AIBU to be really annoyed with DS for just doing O.K at school?

(105 Posts)
moodymum8 Fri 15-Mar-13 08:26:50

I am a regular but have n/c for this as most of my posts are a bit more upbeat and I can't decide if I am being a complete cow or now:

DS is in Year 7 and a bright kid. Every parents' evening in the past have always been a breeze: bright, well behaved, gets good grades, no complaints...

He is now in Year 7 and this week we've had the first parents' evening at his new school and I find myself feeling really annoyed with him. Basically he is coasting - I think that's the message.

For example one teacher told me that the class had sat an exam that they were supposed to have revised for. DS did zero revision - didn't even tell me there was a test coming up. He got the second highest mark in the class and is delighted - crowing about how brilliantly he's done.
He started the year with really high levels in maths and English. He's made zero progress (gone backwards in fact in one) and does the absolute bare minimum for homework, never volunteers for the extension tasks etc but because he started on high levels, he's still near top and gets good marks and again is crowing about how good he is.

I am really furious if I’m honest. The AIBU part is AIBU to think that is not a good enough to get good marks with a crap attitude and no effort? And AIBU to wish he'd got all level 4's and a good telling off? And AIBU to let him know I am disappointed?
He knows I am I think because he lectured me that in MFL for example he has got the highest level they award for Year 7 so what’s my problem?
DH thinks we should be pleased DS gets good grades and is well behaved at school. He says many parents would be delighted just with that but I’m not. I think having a crap / lazy attitude is going to hold DS back much more in life than getting slightly lower grades. So AIBU and if not what do I do about it?

ChasedByBees Sat 16-Mar-13 07:44:19

Have just skim read so this may have been covered. You are right to worry as at some point in the future, effort will be required and if he believes that he can either do something straight away or he can't, he will fail.

Many of my smarter friends at school did less well in the workplace than those who had learnt that effort was what mattered. There's some studies showing you should praise effort, not intelligence to get the best out of your children. These might strike a chord:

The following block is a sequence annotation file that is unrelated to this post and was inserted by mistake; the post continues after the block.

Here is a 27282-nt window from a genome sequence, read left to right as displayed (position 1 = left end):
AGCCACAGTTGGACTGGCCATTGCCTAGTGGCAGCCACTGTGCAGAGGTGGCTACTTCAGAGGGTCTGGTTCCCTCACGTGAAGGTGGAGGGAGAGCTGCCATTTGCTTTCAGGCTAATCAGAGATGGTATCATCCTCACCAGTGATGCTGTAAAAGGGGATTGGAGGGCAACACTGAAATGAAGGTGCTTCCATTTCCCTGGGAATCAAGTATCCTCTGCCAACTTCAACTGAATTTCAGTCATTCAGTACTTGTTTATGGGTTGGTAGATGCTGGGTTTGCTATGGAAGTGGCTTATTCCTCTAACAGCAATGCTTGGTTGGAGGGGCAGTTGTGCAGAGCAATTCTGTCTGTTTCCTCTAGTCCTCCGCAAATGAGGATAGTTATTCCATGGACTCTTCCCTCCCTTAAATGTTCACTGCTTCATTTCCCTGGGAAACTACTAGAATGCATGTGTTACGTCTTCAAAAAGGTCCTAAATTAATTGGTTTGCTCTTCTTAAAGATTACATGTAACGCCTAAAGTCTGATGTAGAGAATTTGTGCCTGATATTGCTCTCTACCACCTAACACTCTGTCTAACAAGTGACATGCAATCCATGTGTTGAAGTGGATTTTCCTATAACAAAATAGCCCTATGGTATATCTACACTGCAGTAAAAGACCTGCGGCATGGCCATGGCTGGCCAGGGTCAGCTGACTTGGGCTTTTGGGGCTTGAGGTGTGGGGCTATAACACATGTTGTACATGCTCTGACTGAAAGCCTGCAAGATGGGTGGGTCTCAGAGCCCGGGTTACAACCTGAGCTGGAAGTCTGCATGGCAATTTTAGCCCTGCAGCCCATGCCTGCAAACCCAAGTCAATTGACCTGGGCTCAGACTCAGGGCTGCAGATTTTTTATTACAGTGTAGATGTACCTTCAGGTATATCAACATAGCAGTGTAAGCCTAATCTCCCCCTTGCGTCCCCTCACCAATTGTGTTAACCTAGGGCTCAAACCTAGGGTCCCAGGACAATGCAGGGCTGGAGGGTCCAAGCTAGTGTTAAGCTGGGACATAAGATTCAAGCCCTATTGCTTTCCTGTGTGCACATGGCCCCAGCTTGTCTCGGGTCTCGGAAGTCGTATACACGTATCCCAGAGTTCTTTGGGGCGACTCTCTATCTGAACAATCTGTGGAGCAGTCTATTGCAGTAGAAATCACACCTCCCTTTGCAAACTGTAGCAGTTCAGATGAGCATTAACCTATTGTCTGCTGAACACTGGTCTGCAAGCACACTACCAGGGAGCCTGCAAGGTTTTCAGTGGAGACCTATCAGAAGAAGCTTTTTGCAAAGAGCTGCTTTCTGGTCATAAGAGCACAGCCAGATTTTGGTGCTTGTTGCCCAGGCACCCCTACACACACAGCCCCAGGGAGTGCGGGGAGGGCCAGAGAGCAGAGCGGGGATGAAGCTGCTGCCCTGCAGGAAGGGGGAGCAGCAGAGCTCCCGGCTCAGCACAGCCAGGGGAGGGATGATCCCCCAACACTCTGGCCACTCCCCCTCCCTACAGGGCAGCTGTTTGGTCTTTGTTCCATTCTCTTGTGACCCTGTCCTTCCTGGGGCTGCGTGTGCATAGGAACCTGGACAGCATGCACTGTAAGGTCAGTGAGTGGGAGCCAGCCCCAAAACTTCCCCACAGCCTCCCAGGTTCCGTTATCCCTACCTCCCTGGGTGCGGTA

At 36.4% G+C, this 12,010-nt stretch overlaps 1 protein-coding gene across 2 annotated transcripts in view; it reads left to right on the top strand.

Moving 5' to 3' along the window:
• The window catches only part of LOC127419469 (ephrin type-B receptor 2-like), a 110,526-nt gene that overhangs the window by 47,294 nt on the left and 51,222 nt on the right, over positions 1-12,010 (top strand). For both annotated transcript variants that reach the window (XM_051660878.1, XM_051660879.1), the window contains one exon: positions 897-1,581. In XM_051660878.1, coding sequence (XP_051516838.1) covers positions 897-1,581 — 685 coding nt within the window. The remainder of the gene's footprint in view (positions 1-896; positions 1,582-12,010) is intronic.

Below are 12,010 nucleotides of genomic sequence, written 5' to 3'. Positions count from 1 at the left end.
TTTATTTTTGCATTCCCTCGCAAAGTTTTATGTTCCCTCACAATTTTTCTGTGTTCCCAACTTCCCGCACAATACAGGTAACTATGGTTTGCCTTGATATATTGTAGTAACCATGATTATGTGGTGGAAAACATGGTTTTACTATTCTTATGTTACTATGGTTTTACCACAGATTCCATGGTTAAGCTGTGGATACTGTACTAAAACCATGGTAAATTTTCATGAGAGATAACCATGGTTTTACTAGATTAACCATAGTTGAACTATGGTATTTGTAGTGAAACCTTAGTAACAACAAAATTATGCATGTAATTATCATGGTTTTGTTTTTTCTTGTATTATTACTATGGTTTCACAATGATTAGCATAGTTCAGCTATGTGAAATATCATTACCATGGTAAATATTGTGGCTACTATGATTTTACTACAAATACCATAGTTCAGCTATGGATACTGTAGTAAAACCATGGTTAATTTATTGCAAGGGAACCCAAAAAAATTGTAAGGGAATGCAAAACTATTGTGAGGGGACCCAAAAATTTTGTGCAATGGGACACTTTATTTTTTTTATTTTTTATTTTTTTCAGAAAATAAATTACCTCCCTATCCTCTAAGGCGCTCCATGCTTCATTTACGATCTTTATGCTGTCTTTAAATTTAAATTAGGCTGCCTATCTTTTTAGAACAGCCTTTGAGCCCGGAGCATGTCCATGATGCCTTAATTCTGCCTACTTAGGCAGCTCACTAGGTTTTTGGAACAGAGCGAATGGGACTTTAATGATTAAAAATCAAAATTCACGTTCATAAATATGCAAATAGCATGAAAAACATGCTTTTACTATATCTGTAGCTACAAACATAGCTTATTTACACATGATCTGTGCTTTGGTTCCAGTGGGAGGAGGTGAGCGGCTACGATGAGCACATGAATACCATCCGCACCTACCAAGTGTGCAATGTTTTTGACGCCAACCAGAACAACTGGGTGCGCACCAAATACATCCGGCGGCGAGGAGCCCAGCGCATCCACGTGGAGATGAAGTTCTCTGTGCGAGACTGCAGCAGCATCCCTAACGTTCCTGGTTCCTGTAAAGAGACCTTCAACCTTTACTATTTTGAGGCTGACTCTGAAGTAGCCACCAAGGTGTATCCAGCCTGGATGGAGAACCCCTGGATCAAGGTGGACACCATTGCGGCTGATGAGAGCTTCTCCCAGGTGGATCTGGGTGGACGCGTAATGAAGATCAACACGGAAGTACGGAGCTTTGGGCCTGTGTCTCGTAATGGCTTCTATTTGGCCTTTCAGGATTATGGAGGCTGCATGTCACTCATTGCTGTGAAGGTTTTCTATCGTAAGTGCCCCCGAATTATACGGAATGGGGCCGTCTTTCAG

alumni.stanford.edu/get/page/magazine/article/?article_id=32124
www.highlightsparents.com/parenting_perspectives/interview_with_dr_carol_dweck_developing_a_growth_mindset
www.learning-theories.com/self-theories-dweck.html

I think you need to set your son challenges where effort is required and don't praise good grades or being smart, but praise when he tries or the effort. As he is smart, perhaps you could discuss the articles with him and how if he wants to be more intelligent and do better, he needs to apply himself.

FWIW I was very much like your son and didn't get my nasty shock till starting university. I pulled myself up then but I think that my early training that I was clever and could just do things caused a real wobble in my self confidence the first time I couldn't just do something. I got through it though.

DoJo Sat 16-Mar-13 08:59:04

Just wanted to add my voice, but haven't had time to ready the whole thread. I would be wary of constantly pushing him - I was always told that, whilst I was doing well, I COULD do better and in the end I just felt as though there was no pleasing my parents or teachers and carried on coasting as at least that gave me time to do things that I enjoyed.
And you know what - I still don't work that hard, and because I am happy to coast along doing 'just enough' I can spend more time with my son, earn enough money to pay the bills and not have to worry, and I'm really happy. I also don't know a single person who tries their hardest all the time - as adults, most people skate through things and do what needs doing rather than trying to excel at everything, and rightly so. I would rather be a happy slacker than a workaholic who doesn't have time to enjoy the simpler things in life. I would also be more concerned about his attitude towards his sister than anything else - being bright is a matter of luck, but being pleasant is something else and should be addressed. Maybe if you encouraged him to help her, he would see the benefit in learning, discover a talent for teaching or just be a little more sympathetic to her and benefit in that way.

noblegiraffe Sat 16-Mar-13 12:28:00

chasedbybees those links are really interesting (and sound very applicable to the OP's DS).
My 3 year old refuses to have a go at certain things (like drawing) saying 'I'm not very good at that'. I will certainly be making a big effort to reframe challenging things as fun etc.

soontobeburns Sat 16-Mar-13 12:46:58

God sounds like me.
I always coasted through school and never did homework or studied at all and I was still the top of my class (secondary not grammer school)

Tbh it did negatively effect me. I left with 1 A, 2 Bs and 6 Cs st GCSE but if I had studied I could of got all As.
I couldn't cope with deadlines and coursework come alevels and even though I am now doing my ba in night class I still procrastinate and cant work hard at it...I am passing due to natural ability but I could do better if I tried. I just cant argh.

lljkk Sat 16-Mar-13 13:30:59

Have you ever read the book Unconditional Parenting by Alfie Kohn?... a less naturally bright child working her ass off to come halfway up the class list? That really deserves pride and a pat on the back.

Not it doesn't, nor according to Kohn I mean. You never express pride or give praise if you follow UP. Not for effort, not for anything.
Just saying.

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